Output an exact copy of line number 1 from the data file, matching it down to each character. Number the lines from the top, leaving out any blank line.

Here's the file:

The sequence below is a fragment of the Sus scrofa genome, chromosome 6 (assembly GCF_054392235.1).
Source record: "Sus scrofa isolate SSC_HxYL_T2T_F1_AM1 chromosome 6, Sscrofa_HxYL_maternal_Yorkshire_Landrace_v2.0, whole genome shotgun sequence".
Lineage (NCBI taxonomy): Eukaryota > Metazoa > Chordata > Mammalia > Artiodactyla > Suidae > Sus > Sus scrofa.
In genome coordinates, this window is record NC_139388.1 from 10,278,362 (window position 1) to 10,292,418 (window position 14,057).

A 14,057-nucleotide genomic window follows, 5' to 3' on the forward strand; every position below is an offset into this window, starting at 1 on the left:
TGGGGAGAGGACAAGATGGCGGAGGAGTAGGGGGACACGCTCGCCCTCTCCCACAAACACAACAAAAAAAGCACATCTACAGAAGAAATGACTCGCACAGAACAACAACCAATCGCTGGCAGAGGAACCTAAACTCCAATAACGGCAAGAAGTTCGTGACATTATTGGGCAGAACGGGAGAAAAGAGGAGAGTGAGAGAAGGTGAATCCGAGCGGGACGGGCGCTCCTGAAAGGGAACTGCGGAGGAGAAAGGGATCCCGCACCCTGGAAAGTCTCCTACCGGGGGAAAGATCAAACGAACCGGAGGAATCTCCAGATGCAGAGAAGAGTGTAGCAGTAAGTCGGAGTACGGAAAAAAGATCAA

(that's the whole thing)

The sequence below is a fragment of the Sus scrofa genome, chromosome 6 (assembly GCF_054392235.1).